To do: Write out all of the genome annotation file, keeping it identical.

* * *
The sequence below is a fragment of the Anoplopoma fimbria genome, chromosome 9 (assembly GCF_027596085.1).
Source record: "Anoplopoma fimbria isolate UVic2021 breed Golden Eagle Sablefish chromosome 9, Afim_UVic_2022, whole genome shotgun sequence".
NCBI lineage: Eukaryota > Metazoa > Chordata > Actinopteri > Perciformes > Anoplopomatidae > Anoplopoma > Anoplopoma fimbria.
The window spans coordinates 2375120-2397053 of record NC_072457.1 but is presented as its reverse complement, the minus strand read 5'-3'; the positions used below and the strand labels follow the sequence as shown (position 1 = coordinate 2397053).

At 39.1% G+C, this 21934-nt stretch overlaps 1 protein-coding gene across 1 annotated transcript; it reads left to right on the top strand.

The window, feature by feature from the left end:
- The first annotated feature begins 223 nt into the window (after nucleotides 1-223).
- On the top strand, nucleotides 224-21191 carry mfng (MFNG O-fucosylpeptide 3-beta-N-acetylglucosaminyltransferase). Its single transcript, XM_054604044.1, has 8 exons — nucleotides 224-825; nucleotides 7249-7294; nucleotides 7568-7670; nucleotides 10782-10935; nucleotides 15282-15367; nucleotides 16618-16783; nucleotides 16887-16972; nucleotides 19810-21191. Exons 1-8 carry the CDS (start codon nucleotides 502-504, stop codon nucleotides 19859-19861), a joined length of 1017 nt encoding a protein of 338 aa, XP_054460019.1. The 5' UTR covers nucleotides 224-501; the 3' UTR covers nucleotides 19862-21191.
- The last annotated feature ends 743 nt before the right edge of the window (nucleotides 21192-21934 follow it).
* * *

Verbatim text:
The sequence below is a fragment of the Anoplopoma fimbria genome, chromosome 9 (assembly GCF_027596085.1).
Source record: "Anoplopoma fimbria isolate UVic2021 breed Golden Eagle Sablefish chromosome 9, Afim_UVic_2022, whole genome shotgun sequence".
NCBI lineage: Eukaryota > Metazoa > Chordata > Actinopteri > Perciformes > Anoplopomatidae > Anoplopoma > Anoplopoma fimbria.
The window spans coordinates 2375120-2397053 of record NC_072457.1 but is presented as its reverse complement, the minus strand read 5'-3'; the positions used below and the strand labels follow the sequence as shown (position 1 = coordinate 2397053).

At 39.1% G+C, this 21934-nt stretch overlaps 1 protein-coding gene across 1 annotated transcript; it reads left to right on the top strand.

The window, feature by feature from the left end:
- The first annotated feature begins 223 nt into the window (after nucleotides 1-223).
- On the top strand, nucleotides 224-21191 carry mfng (MFNG O-fucosylpeptide 3-beta-N-acetylglucosaminyltransferase). Its single transcript, XM_054604044.1, has 8 exons — nucleotides 224-825; nucleotides 7249-7294; nucleotides 7568-7670; nucleotides 10782-10935; nucleotides 15282-15367; nucleotides 16618-16783; nucleotides 16887-16972; nucleotides 19810-21191. Exons 1-8 carry the CDS (start codon nucleotides 502-504, stop codon nucleotides 19859-19861), a joined length of 1017 nt encoding a protein of 338 aa, XP_054460019.1. The 5' UTR covers nucleotides 224-501; the 3' UTR covers nucleotides 19862-21191.
- The last annotated feature ends 743 nt before the right edge of the window (nucleotides 21192-21934 follow it).